Among the facts known about Duncan are that he routinely plays basketball with Obama and, just like Obama, he is a graduate of Harvard. But little else is known of him other than the rhetoric that he works to “transform” schools.
"When it comes to school reform, Arne is the most hands-on of hands-on practitioners," Obama said. "For Arne, school reform isn't just a theory in a book -- it's the cause of his life. When faced with tough decisions, Arne doesn't blink. He's not beholden to any one ideology -- and he doesn't hesitate for one minute to do what needs to be done."
The Washington Post reported: “Duncan is embraced by the teachers unions, who have been concerned about high-stakes testing and worry about merit pay being tied to test scores, as well as reformers, who favor charter schools and tougher standards.”
“He represents a compromise choice in the debate that has divided Democrats in recent months over the proper course for public-school policy after the Bush years,” says the New York Times.
Catalyst Chicago, which describes itself as an independent newsmagazine that focuses on school reform, notes that little has changed in Chicago under Duncan’s leadership.
High school graduation rates improved, as did college entrance rates. But, fewer than one third of those who entered actually graduated from college, which is the real litmus test.
One improvement noted was the district’s accountability, making sure students go to college. Duncan created the Office of Post-secondary Education and charged it with tracking students after they graduate. Duncan personally pushed principals to get more students to fill out financial aid eligibility forms. But succes in filling out forms does not equate to academic improvement.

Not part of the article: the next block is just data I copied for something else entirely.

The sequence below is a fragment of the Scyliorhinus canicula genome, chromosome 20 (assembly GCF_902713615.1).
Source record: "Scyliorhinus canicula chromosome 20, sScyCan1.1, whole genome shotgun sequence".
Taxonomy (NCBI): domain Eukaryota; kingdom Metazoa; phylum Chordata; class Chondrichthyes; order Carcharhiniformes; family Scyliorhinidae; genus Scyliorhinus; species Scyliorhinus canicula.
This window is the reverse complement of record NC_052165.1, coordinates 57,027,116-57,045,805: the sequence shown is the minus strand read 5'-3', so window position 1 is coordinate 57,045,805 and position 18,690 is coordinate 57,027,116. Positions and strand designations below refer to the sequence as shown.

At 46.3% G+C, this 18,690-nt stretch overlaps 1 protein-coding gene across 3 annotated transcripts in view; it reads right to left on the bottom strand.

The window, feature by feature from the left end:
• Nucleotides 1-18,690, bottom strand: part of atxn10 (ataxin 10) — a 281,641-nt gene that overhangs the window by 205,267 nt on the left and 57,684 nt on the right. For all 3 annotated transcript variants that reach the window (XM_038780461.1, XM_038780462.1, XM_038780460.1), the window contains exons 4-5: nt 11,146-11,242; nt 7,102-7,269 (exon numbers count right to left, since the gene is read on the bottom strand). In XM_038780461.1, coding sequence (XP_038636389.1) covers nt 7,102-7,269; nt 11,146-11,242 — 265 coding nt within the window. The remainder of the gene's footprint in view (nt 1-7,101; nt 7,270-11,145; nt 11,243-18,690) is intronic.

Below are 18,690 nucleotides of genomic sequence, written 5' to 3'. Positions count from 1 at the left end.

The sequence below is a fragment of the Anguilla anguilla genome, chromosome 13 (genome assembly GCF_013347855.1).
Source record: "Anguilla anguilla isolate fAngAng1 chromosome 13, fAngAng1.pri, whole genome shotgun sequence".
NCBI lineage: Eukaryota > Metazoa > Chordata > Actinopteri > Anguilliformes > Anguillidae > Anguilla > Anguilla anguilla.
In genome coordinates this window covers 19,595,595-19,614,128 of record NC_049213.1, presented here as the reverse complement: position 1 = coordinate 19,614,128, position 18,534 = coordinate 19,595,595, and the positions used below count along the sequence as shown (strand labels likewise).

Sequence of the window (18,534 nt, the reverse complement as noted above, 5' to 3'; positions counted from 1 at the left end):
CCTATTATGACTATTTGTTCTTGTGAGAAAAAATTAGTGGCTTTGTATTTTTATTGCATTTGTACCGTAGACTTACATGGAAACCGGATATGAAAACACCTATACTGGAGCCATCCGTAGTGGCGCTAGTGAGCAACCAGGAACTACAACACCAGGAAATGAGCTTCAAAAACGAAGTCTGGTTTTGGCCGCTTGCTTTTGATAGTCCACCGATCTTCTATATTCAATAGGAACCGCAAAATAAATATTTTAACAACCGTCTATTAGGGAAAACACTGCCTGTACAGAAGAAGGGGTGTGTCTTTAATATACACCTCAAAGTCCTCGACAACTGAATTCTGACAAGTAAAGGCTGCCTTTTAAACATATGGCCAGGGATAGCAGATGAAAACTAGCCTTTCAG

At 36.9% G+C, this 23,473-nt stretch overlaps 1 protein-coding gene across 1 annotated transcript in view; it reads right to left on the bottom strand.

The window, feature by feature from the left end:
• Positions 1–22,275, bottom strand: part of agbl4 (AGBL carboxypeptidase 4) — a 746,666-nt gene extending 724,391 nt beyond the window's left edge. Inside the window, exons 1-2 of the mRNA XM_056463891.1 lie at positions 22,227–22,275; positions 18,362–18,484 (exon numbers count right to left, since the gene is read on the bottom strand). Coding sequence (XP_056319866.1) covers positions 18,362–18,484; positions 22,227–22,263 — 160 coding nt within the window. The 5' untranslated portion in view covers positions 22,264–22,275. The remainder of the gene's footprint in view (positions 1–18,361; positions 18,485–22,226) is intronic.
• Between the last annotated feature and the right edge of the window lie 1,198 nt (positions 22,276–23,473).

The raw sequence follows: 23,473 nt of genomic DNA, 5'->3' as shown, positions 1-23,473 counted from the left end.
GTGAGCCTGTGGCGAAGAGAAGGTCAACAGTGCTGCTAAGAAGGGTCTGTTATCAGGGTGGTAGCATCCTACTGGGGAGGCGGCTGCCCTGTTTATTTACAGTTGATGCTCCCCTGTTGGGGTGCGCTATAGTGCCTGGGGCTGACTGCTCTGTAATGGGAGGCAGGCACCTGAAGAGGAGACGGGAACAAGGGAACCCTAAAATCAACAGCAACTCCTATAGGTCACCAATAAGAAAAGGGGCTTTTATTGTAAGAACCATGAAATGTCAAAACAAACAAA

Test scores, often viewed as a real measure of improvement, remain stagnant district wide — only 31 percent of juniors meet state standards. All but two of the 10 lowest performing high schools in 2001 lost ground by 2008. Definitely no improvement there.
Duncan has used three strategies to help transform Chicago schools: Close them down and replace them with new, smaller schools (Renaissance 2010); fire school staff and reopen under new management (turnaround strategy); or infuse classrooms with new curriculum and materials (High School Transformation). This has been expensive.
Presently, 50 schools are participating in the High School Transformation program alone at a cost of $80 million. But implementation has not been smooth. Catalyst reported that hundreds of students in the city’s worst high schools showed up weeks after the school year began. On average, students in these schools were absent 50 days or more. The one tool schools used to combat it with — truancy officers — are long gone.
Duncan has opened 75 new schools under Renaissance 2010. A Catalyst analysis found that of the students who were displaced by school closings, only 2 percent were enrolled the next fall in new Renaissance schools. Nearly half of the displaced students landed at schools that were already on academic probation.
Performance-based teaching encouraged by Duncan rewards well-run schools and teachers but has seen decision-making powers of the individual schools greatly reduced, even to the point where an individual school’s board cannot hire or fire it’s own principal. This trend does not bode well for the already unconstitutional Education Department under which federal control of local schools has increased over the decades.
Catalyst says, “President-elect Barack Obama has promised more responsive and transparent governance of the country. Duncan did the same when he took over, promising to flood schools with data for them to make better decisions.” But they found little evidence of any true transparency.